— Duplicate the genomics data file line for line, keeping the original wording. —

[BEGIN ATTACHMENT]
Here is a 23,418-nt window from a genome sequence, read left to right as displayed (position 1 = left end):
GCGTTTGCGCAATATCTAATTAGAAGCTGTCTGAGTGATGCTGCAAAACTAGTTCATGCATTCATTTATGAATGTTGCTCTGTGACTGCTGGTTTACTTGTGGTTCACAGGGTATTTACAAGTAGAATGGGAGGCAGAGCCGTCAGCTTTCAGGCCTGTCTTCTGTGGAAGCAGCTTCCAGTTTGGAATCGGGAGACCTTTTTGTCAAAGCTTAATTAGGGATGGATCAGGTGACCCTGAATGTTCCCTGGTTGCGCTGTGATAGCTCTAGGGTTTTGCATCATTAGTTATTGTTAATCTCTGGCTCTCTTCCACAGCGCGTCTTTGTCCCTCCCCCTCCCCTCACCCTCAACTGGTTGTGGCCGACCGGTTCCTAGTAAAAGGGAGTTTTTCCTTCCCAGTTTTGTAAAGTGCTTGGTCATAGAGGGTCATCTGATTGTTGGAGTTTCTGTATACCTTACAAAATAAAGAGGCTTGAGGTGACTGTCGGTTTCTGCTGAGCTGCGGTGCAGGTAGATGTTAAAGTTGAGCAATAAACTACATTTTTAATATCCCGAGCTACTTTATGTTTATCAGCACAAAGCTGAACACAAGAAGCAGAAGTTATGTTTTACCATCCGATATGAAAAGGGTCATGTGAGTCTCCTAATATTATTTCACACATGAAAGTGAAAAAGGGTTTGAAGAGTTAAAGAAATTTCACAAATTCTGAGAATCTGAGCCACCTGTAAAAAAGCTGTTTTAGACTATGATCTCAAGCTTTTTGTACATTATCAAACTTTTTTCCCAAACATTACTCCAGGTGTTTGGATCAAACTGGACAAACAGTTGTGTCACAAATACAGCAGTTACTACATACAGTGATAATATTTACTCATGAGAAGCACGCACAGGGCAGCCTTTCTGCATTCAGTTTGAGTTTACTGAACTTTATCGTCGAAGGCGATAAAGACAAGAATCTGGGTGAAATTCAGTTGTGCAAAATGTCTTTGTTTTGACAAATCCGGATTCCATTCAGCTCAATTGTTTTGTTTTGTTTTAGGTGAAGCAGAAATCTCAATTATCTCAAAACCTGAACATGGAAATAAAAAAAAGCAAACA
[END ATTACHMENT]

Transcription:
Here is a 23,418-nt window from a genome sequence, read left to right as displayed (position 1 = left end):
GCGTTTGCGCAATATCTAATTAGAAGCTGTCTGAGTGATGCTGCAAAACTAGTTCATGCATTCATTTATGAATGTTGCTCTGTGACTGCTGGTTTACTTGTGGTTCACAGGGTATTTACAAGTAGAATGGGAGGCAGAGCCGTCAGCTTTCAGGCCTGTCTTCTGTGGAAGCAGCTTCCAGTTTGGAATCGGGAGACCTTTTTGTCAAAGCTTAATTAGGGATGGATCAGGTGACCCTGAATGTTCCCTGGTTGCGCTGTGATAGCTCTAGGGTTTTGCATCATTAGTTATTGTTAATCTCTGGCTCTCTTCCACAGCGCGTCTTTGTCCCTCCCCCTCCCCTCACCCTCAACTGGTTGTGGCCGACCGGTTCCTAGTAAAAGGGAGTTTTTCCTTCCCAGTTTTGTAAAGTGCTTGGTCATAGAGGGTCATCTGATTGTTGGAGTTTCTGTATACCTTACAAAATAAAGAGGCTTGAGGTGACTGTCGGTTTCTGCTGAGCTGCGGTGCAGGTAGATGTTAAAGTTGAGCAATAAACTACATTTTTAATATCCCGAGCTACTTTATGTTTATCAGCACAAAGCTGAACACAAGAAGCAGAAGTTATGTTTTACCATCCGATATGAAAAGGGTCATGTGAGTCTCCTAATATTATTTCACACATGAAAGTGAAAAAGGGTTTGAAGAGTTAAAGAAATTTCACAAATTCTGAGAATCTGAGCCACCTGTAAAAAAGCTGTTTTAGACTATGATCTCAAGCTTTTTGTACATTATCAAACTTTTTTCCCAAACATTACTCCAGGTGTTTGGATCAAACTGGACAAACAGTTGTGTCACAAATACAGCAGTTACTACATACAGTGATAATATTTACTCATGAGAAGCACGCACAGGGCAGCCTTTCTGCATTCAGTTTGAGTTTACTGAACTTTATCGTCGAAGGCGATAAAGACAAGAATCTGGGTGAAATTCAGTTGTGCAAAATGTCTTTGTTTTGACAAATCCGGATTCCATTCAGCTCAATTGTTTTGTTTTGTTTTAGGTGAAGCAGAAATCTCAATTATCTCAAAACCTGAACATGGAAATAAAAAAAAGCAAACA